Japanese Ministry of Foreign Affairs (MOFA) November 15, 2013. The fourth round of negotiations for Japan-Canada Economic Partnership Agreement was held in Ottawa from Tuesday, November 12 to Thursday, November 14, 2013.
The meeting was attended by, on the Japanese side, Mr. Jun Yokota, Ambassador in charge of Economic Diplomacy (Chief Delegate) and representatives from other relevant ministries, and on the Canadian side, Mr. Ian Burney, Assistant Deputy Minister forTrade Agreements and Negotiations, Department of Foreign Affairs, Trade andDevelopment (Chief Negotiator) and representatives from other relevant departments. Both sides had fruitful discussions at this round.
Ottawa Start, November 13, 2013. The Canadian Museum of Civilization in Ottawa and the National Museum of Japanese History in Tokyo, Japan, have signed an agreement that paves the way for collaborations on research and exhibitions. The Memorandum of Understanding refers to the pursuit of collaborative research, the exchange of scholars and scholarship, and collaboration relating to exhibitions and educational activities. The agreement is expected to remain in force for the next six years.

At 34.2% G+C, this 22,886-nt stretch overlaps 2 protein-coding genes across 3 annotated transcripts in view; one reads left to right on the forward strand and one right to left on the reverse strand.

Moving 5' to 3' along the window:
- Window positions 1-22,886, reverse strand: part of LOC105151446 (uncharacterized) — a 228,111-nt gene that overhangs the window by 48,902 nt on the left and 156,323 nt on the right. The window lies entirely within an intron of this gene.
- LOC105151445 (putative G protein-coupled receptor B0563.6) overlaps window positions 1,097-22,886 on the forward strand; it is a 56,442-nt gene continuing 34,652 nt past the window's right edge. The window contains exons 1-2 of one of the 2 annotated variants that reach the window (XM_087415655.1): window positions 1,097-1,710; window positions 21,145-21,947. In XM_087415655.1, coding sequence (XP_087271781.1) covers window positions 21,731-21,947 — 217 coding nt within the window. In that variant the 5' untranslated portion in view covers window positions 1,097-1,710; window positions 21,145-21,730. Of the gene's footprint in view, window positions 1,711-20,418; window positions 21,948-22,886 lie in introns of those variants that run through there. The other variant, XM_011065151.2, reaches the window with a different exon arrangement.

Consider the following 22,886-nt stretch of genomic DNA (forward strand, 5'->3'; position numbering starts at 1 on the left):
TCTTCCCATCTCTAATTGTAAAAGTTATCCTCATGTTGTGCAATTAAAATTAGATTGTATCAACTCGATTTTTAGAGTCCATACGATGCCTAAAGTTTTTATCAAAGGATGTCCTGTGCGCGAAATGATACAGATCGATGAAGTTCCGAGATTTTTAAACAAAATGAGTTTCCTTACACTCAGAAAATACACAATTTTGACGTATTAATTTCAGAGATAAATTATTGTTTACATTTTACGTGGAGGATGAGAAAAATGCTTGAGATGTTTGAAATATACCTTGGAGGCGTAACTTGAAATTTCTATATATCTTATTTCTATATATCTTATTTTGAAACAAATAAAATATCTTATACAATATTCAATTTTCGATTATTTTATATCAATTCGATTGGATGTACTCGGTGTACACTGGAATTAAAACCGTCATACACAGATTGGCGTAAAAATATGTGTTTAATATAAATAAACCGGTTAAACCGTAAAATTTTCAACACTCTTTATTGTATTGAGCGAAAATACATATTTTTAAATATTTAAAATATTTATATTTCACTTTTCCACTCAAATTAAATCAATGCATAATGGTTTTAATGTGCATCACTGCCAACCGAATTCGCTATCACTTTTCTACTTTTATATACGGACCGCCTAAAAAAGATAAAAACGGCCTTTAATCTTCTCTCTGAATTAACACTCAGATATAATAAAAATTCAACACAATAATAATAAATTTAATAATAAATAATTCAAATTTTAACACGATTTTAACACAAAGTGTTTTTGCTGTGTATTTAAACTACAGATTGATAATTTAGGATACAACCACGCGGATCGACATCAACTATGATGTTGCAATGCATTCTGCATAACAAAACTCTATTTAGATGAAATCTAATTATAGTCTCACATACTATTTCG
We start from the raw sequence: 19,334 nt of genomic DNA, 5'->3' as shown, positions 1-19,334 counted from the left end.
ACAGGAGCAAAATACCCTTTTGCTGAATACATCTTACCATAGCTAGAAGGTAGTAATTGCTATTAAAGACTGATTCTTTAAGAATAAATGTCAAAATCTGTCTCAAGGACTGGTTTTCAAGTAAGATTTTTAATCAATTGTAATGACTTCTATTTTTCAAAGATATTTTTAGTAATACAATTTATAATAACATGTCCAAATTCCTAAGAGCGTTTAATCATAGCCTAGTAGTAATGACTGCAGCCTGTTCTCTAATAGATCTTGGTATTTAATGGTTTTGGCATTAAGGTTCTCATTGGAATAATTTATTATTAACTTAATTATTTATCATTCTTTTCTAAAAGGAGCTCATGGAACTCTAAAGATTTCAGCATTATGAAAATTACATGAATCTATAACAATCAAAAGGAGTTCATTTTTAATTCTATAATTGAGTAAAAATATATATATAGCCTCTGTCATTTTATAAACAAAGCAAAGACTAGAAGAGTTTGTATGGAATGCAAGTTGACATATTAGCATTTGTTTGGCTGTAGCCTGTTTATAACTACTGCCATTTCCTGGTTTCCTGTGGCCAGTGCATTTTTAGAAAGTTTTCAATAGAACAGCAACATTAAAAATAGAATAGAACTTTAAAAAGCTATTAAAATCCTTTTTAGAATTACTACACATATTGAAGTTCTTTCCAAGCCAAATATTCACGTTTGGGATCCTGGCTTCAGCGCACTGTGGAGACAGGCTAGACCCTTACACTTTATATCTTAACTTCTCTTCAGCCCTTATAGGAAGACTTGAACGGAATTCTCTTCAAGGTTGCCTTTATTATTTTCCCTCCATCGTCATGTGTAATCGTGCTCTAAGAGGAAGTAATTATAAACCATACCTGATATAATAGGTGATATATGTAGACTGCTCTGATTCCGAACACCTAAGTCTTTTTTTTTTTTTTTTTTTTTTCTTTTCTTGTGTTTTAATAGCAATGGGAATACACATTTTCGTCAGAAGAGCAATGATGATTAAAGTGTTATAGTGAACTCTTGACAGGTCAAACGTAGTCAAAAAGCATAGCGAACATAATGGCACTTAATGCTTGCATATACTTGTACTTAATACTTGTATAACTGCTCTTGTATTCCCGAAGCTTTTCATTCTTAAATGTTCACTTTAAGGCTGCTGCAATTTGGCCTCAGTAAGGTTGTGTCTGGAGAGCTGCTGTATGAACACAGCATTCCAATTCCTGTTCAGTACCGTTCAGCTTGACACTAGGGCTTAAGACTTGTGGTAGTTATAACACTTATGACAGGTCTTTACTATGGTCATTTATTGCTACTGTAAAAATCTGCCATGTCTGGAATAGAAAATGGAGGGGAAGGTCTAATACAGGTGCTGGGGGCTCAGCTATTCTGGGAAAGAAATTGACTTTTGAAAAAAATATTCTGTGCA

Canadian Manufacturing, November 13, 2013. (Victoria) Premier Christy Clark is calling BC’s proposed liquefied natural-gas plants worldwide pollution-fighting machines despite concerns by climate scientists and environmental groups that they will belch millions of tonnes of harmful greenhouse gas emissions into the sky.
Clark said the province will be doing the world a favour if it can sell natural gas in China and Japan because natural gas is cleaner than China’s coal and safer than Japan’s nuclear power.
She came close to rejecting outright BC’s 2007 Greenhouse Gas Reduction Targets law that calls on the province to cut its GHG emissions by one-third by 2020.
Clark said timing is crucial to reach multi-billion-dollar deals with gas companies in China and Japan, and BC’s preoccupation with meeting its own pollution laws could impair the push to cash in on LNG developments.
“In terms of our GHG emissions, we can either decide that we want to get to yes or we are going to throw up barriers in the way of that that will ensure we don’t have a natural gas industry in BC,” she said. “I have never been an advocate of this view that the world’s air begins and ends at BC’s borders. It doesn’t.”
Clark said British Columbians can decide to support an industry that could create 100,000 jobs or start debates that place road blocks to what she calls an economic opportunity that could transform the province.
Clark has repeatedly said LNG development represents a trillion-dollar windfall that could eventually raise enough revenues to pay off the provincial debt, currently at more than $60 billion.